Usually, we run a faintly humorous pretendy news item up top here, but it doesn’t seem appropriate to write such a thing at the moment. Though the Clarence Valley was affected by significant flooding, we were hugely fortunate, compared to many of our beautiful Northern Rivers’ neighbours. The fact that we’ve been able to resume ‘business as usual’ while others haven’t makes levity feel disrespectful.
It’s astonishing to think that as recently as September 2019, the Clarence Valley and much of Australia’s eastern seaboard was a place of fire. I will never forget being on the roof of our Wooloweyah house, hosing the gutters with water, a roaring wind whipping the lake into whitecaps through the smoke. The bushfire front had jumped Brooms Head Road – our pre-agreed cue to leave. There was a deafening roar as a jet firebomber swooped through the gloom, so low I ducked down involuntarily. It banked above us to lay down a precise trail of iridescent pink retardant along Angourie’s southern flank. Below me, at the base of the ladder, our dog barked with urgent concern. It felt like we were thrust into some kind of disaster movie
I can also remember – as we moved through and into 2020 and the smoky sky returned itself to clarity, the sun from red back to gold – the glorious sound of rain on the tin roof for the first time in a long while. La Niña was on the march, and the summer of ’20-’21 was reassuringly rainy. Blackened vistas became green again. La Niña never really went away, though, and February this year saw that reassuring rain become relentless, then wrathful.
(In case you’re wondering, “La Niña” occurs when trade winds become stronger along the equator, changing surface currents and drawing cooler water up from the depths, it starts a chain reaction that ends with warm water being pushed to the Western Pacific off our Australia’s East Coast. Warm water means more rising air, more clouds, more storms, more cyclones and rainfall.)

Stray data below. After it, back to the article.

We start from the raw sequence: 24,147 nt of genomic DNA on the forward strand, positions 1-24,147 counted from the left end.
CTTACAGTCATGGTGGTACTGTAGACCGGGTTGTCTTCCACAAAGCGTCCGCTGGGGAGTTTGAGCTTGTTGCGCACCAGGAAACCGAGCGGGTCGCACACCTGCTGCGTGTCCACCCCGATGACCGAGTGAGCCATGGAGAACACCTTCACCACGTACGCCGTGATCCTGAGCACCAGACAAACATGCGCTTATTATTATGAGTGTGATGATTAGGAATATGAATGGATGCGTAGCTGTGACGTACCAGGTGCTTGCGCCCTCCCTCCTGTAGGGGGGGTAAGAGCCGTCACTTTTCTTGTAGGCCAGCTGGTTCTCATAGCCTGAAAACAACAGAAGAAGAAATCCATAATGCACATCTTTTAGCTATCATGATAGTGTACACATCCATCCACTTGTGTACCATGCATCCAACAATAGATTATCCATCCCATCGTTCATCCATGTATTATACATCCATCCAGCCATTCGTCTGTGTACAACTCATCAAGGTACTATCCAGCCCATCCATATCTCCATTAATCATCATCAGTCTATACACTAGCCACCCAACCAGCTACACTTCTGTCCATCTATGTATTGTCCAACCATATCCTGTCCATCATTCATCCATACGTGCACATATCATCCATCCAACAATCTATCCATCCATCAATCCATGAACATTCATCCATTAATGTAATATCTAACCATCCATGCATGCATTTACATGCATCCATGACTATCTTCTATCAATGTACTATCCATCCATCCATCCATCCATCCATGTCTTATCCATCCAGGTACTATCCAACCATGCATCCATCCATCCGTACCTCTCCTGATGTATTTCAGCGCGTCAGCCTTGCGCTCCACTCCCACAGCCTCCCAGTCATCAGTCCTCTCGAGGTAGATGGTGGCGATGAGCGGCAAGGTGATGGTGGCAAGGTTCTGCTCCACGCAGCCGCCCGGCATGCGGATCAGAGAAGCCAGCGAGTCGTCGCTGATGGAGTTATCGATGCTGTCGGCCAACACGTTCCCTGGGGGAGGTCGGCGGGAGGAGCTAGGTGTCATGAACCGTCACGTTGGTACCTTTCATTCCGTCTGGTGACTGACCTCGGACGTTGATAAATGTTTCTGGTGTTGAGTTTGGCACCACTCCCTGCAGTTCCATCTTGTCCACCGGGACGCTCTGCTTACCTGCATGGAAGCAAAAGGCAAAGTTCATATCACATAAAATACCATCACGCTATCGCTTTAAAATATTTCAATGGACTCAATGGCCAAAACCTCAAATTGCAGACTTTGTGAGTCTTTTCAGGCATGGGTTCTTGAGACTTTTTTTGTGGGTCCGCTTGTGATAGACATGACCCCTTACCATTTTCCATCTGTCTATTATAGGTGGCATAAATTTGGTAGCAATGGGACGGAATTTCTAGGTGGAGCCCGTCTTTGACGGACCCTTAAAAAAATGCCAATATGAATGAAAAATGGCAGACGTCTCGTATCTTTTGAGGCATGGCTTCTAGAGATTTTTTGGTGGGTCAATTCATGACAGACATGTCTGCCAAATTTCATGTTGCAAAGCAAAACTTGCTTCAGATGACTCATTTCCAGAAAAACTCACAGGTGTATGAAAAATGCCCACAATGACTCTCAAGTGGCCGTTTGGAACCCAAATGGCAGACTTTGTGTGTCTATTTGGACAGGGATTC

And now, as we head into the respite of Autumn, we see the ongoing efforts of nearby Northern Rivers regions: cleaning up, drying out, sweeping mud, helping neighbours, returning to equilibrium, as high water marks along the east coast waterways start to slowly dissolve into the landscape.
When nature bares its teeth like this, it galvanises our sense of community and connection, while reminding us clearly that despite all our cleverness and devices and discoveries, we’ll always live at nature’s mercy.
I might be biased, but I reckon there are few places blessed with as much variety of potent natural beauty as the Clarence Valley – from the jewelled coastal fringe to the lush agricultural zone to the wild forested headwaters. It’s impossible for residents and visitors NOT to connect with nature every day, from a pelican or eagle crossing our field of vision, to simply crossing a bridge and seeing the sun bounce off the water. Nature surrounds us here, and it’s SO good for our mind, body and spirit.
It’s beyond me to make any sense of fires, floods and loss, and insulting to moralize or propose any ‘take-aways’ or ‘learnings’. In fact, it’s almost embarrassing to share this vague intuition, and it’s nothing we don’t already know anyway, but here it is regardless: the more we can understand, appreciate, respect and exercise some sense of custodianship and care for the nature of our beautiful Clarence Valley – and for each other, of course – somehow, the better. We look forward to seeing you soon.
Words by Gra Murdoch
Image Credit: Susan Polsen